Intel launches two quad-core embedded chips

Intel launched two quad-core processors for embedded applications, offering more power than the Woodcrest dual-core Xeon for designers of telecommunications infrastructure, network storage systems and medical imaging equipment.

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Intel launched two quad-core processors for embedded applications, offering more power than the Woodcrest dual-core Xeon for designers of telecommunications infrastructure, network storage systems and medical imaging equipment.

The E5335 and E5345, unveiled at the Embedded Systems Conference in California, are both members of Intel's Clovertown Quad-core Xeon family, offering 8MB cache and a 1,333MHz front side bus for high performance embedded applications.

At a time when quad-core chips are used mainly in servers, workstations or high-end gaming desktops, the powerful, 80-watt chips may seem like overkill for embedded platforms, admitted Doug Davis, vice president and general manager of Intel's embedded and communications group.

But a typical computed tomography (CT) scan image is 16GB, so users handling many images or running analytical processing can easily use the quad-core chip's full potential. High-end embedded platforms such as the Advanced Telecom Computing Architecture (ATCA) blade typically offer a 200-watt total envelope, which is enough power to support an E5300-series chip along with chipset, memory and other peripherals, Davis said.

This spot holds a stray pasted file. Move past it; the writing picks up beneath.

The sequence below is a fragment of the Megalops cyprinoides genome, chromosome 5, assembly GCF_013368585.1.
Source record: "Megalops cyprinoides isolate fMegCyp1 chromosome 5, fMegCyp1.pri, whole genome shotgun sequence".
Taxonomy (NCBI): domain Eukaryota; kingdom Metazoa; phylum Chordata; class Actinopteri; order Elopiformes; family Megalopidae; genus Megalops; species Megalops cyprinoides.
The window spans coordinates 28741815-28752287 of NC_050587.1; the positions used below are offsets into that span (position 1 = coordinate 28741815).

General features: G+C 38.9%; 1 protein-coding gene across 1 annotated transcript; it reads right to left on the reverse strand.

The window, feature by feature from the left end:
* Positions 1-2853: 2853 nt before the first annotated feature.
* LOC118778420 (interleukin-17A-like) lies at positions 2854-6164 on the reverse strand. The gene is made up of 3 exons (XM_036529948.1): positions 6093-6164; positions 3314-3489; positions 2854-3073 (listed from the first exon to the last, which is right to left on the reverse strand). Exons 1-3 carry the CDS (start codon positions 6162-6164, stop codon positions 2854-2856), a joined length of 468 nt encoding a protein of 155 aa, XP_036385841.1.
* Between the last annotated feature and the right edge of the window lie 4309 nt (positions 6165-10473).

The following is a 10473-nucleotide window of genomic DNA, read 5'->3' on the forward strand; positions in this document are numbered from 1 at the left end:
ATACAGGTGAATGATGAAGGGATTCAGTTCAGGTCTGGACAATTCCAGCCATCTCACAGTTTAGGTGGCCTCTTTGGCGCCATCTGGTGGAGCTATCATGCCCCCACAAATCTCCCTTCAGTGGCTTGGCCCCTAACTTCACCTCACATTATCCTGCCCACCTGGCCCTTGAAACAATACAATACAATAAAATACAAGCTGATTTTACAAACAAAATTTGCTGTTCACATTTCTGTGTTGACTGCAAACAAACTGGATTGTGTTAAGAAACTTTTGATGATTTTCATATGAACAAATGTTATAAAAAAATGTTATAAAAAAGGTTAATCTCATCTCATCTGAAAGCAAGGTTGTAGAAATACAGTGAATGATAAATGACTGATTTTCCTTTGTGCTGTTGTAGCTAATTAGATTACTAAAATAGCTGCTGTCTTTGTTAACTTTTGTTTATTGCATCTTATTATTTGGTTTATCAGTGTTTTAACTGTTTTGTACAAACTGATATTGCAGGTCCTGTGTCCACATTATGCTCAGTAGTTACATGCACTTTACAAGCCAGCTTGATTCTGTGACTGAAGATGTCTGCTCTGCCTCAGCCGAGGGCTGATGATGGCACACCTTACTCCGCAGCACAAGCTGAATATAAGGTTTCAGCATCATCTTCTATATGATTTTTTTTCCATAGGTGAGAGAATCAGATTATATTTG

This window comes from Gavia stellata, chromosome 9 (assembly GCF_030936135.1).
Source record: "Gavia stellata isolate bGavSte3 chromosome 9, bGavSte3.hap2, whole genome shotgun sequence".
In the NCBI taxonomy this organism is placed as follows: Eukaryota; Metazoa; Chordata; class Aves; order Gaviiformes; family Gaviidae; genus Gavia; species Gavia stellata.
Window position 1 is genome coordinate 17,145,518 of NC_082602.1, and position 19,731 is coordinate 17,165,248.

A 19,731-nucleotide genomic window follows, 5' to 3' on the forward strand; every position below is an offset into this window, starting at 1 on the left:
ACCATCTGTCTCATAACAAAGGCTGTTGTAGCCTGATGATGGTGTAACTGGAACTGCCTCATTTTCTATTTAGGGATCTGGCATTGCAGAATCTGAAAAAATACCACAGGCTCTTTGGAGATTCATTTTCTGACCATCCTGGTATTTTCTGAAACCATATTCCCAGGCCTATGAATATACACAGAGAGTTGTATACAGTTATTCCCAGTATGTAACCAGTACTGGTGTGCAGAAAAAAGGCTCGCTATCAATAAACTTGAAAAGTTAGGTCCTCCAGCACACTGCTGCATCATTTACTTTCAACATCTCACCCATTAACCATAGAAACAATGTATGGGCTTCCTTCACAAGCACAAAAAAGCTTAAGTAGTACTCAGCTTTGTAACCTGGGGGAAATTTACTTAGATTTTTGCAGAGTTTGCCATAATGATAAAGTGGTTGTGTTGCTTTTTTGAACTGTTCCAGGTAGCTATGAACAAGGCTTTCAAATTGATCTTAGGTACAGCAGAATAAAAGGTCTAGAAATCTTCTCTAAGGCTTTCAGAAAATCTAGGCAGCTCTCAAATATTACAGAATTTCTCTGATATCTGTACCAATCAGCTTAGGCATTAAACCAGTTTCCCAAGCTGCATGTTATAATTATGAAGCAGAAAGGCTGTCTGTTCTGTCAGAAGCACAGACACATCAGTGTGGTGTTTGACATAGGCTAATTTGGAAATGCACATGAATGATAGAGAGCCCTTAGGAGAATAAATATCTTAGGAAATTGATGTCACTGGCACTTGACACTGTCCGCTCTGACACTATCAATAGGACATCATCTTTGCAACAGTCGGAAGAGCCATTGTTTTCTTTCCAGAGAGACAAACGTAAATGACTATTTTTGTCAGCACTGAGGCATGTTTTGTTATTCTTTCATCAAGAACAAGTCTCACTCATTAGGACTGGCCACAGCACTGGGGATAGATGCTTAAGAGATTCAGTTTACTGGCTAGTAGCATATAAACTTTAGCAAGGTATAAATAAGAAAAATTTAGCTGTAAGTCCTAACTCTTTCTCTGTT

At the same show, Intel competitor Advanced Micro Devices (AMD) launched a different type of embedded chip, offering the M690 chipset for tasks with strong graphics and connectivity needs. The processor integrates graphics capabilities from ATI Technologies for platforms for thin clients, point of sale, gaming and single-board computers, AMD said.

Intel's new E5300-series chips will come in at the top of the company's range of embedded processors. For midrange embedded platforms with a power budget between 50 and 200 watts, such as cash machines, industrial control or physical security, Intel sells embedded versions of its mainstream chips like Core 2 Duo, Pentium and Celeron.

Intel announced that it is developing an system-on-chip (SOC) for even lower-power, smaller-footprint embedded applications, such as print imaging and in-vehicle automotive platforms using just 15 to 75 watts. An SOC will combine the main processor with the memory control and I/O control hubs, saving physical space for device designers by reducing three chips to one.

The company has not yet set a date for releasing the SOC product, Davis said.

Intel also announced a network server called the NSC2U, using a pair of the new 5300-series processors to drive enough I/O throughput to handle jobs like security intrusion prevention, Internet Protocol TV (IPTV) and video on demand or virtual private network (VPN) gateways.

Intel is selling the 2.0GHz E5335 and the 2.33GHz E5345 for $690 (£486) per chip in quantities of 1,000. The company will launch the NSC2U IP Network Server in July.

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